Yesterday I heard a recording of the Vice-Chancellor of the University of Bedfordshire describing his university as an ‘access university’. Basically, his university is designed to give a university experience to people who would not normally be able to have one. Nowadays, people seem to think going to university is akin to a right. We’ve forgotten that you need to work really hard to go there.
Going to university seems to be less about learning, more and more about the ‘experience’. It’s hailed as a great place to grow up and ‘discover yourself’, make ‘friends for life’ and attend non-stop foam parties. Oh, and apparently it’s also the only way to get a job. As increasing numbers of school-leavers see university as the no-brainer next step in their lives, the concept of universities as educational institutions has lost respect. The same thing is happening to the teaching profession.
We seem to be a little confused about what the point of education is. I don’t want to return to a world of ascetic male scholars spending hours memorising and regurgitating revered texts: that seems to just be education for education’s sake. But then I don’t think that the current situation is all that much better: many of us at university treat our degrees as a means to an end, the next stop the conveyor belt of education drops us off at. The educational bit is a bit of a distraction from all the other and much more exciting things that are going on, to be honest Also, it’s really, really not socially acceptable to claim that you have a burning passion for knowledge and really love your subject. We just know that if we don’t do the degree, it’ll be really hard to get that marketing consultancy job we’ve always been dreaming of. Seriously, what child dreams of being a marketing consultant? If a four year old said to me ‘when I grow up I want to be an astronaut/ a fireman/ a princess/ a spy’ I’d think that was completely okay; but if they said ‘when I grow up I want to be a marketing consultant’ – I’d be worrying about the child.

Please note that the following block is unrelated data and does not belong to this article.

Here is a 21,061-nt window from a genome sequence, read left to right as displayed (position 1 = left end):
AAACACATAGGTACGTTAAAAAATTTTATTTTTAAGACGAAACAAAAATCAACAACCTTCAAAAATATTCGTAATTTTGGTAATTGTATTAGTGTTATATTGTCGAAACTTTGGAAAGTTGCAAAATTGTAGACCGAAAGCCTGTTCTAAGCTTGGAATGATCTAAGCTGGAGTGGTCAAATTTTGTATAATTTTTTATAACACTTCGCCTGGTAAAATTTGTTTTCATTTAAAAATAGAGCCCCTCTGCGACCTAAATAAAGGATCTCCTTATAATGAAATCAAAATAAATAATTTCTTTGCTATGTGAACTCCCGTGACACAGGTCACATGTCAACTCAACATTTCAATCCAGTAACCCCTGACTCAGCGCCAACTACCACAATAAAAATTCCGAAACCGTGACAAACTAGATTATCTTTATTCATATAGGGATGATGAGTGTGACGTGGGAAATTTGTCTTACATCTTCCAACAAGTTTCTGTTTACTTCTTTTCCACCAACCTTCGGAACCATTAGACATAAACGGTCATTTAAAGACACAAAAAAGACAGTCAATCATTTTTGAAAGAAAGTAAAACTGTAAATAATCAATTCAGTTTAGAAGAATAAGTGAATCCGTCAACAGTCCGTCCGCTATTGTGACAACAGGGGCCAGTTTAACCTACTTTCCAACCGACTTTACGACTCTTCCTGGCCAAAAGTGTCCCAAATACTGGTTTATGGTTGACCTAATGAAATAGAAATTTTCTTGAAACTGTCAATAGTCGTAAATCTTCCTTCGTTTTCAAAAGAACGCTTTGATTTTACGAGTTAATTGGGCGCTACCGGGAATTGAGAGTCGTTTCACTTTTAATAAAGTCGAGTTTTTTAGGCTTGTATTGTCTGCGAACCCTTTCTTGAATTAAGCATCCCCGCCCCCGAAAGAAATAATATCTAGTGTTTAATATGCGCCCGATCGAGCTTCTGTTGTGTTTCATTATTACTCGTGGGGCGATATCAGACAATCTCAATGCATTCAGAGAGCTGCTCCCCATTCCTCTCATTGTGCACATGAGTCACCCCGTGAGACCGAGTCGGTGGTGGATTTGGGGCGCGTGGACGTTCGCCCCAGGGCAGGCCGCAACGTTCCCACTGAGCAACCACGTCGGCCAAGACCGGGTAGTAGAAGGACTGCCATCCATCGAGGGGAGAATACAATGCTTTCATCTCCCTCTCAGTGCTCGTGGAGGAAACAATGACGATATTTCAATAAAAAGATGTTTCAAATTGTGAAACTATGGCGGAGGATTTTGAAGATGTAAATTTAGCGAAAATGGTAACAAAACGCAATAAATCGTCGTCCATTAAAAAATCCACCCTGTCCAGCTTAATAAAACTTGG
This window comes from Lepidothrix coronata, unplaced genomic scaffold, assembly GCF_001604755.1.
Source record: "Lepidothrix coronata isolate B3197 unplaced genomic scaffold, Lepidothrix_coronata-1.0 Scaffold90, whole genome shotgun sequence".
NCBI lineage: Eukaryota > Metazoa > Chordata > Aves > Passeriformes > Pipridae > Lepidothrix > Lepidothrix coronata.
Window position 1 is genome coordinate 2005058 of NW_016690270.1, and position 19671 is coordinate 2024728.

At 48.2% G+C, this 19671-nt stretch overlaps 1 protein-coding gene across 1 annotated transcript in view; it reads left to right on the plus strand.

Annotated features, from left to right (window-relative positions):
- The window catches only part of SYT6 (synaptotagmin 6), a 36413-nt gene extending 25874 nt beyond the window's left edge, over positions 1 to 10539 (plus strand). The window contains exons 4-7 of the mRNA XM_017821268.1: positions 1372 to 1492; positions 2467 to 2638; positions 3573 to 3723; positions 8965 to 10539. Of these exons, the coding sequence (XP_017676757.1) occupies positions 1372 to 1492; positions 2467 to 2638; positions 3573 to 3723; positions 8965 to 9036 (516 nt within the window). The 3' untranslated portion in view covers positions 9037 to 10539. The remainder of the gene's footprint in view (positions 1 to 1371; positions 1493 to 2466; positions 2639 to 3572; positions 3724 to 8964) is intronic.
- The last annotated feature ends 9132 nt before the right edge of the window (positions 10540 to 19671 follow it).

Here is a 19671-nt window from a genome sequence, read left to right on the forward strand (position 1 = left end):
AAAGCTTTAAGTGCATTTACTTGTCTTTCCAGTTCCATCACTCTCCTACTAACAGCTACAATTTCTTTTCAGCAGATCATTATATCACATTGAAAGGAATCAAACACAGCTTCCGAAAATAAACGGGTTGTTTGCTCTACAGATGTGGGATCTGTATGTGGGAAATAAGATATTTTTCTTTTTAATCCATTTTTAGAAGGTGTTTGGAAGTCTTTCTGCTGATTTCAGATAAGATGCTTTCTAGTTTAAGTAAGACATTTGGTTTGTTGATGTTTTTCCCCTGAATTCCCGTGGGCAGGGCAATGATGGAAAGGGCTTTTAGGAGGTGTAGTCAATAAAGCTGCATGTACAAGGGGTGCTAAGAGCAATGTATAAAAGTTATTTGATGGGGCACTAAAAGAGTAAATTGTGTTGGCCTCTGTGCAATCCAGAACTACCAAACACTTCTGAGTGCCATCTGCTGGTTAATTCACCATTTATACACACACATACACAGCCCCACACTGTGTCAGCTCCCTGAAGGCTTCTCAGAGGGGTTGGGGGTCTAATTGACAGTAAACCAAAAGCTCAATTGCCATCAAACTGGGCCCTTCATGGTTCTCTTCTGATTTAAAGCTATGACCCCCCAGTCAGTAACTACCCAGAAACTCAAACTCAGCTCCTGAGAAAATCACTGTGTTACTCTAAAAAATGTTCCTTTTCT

What I find most worrying is that this attitude that you learn to achieve a goal starts at primary school. If my school is anything to go by, pupils weren’t really encouraged to explore outside the curriculum. But teaching shouldn’t be about targets and a curriculum, it should be about inspiring an interest in learning in children. It’s cheesy I know, but how on earth can a primary school teacher who cannot achieve a B-grade in GSCE maths hope to inspire a pupil who dreams of being an astronaut to do well in their maths homework?
It used to be that teaching was a revered profession. I think teachers should be relieved that the government want to make sure that their profession doesn’t turn into glorified babysitting. If teacher-training courses accept people who (like me, I’m ashamed to say) have fallen prey to the now well-established social mantra that ‘it’s okay to be rubbish at maths, you don’t need to try, just give up if you find it hard, you obviously just don’t have the right sort of brain’, then the generation of pupils they teach will have the same attitude. In fifty years’ time, nobody will remember how to do any maths that’s more complicated than 2 + 2.
Yes, it’s harsh, but you just shouldn’t be teaching others what you struggle with yourself. If you love kids, that’s fine, there are plenty of other jobs you can do. But people entering the teaching profession should love kids and love learning. A German friend of mine who wants to be a teacher has just finished her masters degree because she knows it’s the only way that she’ll even be considered for teacher training. If the Conservatives are serious about us leaving the EU, they had better make sure we don’t become a laughing stock as an island of dunces, and making it harder to become a teacher is a good place to start.
Interact UK – http://interact-uk.org.uk